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The grant, from the Massachusetts Departments of Higher Education & Elementary and Secondary Education, will allow Merrimack to provide offerings specifically related to education, human services and criminal justice to help bolster high school students’ interest in those fields. Additionally, the grant will give Merrimack the opportunity to offer early college programming to more schools across Massachusetts.
“We’ve been looking for ways to reach more students,” said Russell Olwell, associate dean of the Winston School of Education and Social Policy.
Merrimack started its early college program in 2017 with Lawrence, followed by a remote dual enrollment program launched during the pandemic with the Lawrence, Methuen and Boston school districts. The goal moving forward is to develop both in-person and remote courses that high schools can offer no matter how many students are interested. The grant allows for more than 200 students to enroll in early college courses in spring 2023.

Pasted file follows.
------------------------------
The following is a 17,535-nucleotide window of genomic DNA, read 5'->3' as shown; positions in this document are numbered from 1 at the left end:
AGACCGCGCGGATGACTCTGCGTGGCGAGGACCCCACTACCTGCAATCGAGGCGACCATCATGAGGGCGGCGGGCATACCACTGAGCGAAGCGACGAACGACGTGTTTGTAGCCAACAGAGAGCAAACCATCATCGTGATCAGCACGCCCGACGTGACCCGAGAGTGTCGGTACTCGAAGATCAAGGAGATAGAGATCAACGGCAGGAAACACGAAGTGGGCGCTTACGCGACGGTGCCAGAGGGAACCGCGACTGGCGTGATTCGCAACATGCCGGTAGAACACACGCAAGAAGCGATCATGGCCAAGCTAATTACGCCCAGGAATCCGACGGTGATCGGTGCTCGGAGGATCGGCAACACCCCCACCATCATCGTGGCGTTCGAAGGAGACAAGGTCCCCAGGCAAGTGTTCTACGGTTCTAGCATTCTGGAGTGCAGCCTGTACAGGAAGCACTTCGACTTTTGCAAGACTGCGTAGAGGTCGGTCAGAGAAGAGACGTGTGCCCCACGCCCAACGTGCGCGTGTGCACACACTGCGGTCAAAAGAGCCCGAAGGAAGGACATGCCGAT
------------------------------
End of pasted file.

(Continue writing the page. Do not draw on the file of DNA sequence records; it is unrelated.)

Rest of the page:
“For school districts, the goal is if you or any students have an interest, we can put a program together,” said Olwell.
The new course offerings will focus on education, human services and public safety, Olwell explained, because of the need to increase the workforce pipeline and diversity in those growing fields. Merrimack College already has curricula and programming foundations in those areas that Olwell said they plan to utilize. For example, undergraduate teacher education students would be employed as teaching assistants and provide student support, as well as counseling education graduate students.
A key aspect of the early college program that Olwell said this grant will also help students, parents and families connect college majors to the careers they could lead to. Merrimack has previously hosted Zoom sessions for students and their families to learn more about the program and potential career opportunities.
“With whatever program we are rolling out we want families to see there is a career at the other end of it,” Olwell said. “The early college courses students take today can lead to the major they study in college, which can lead to a career.”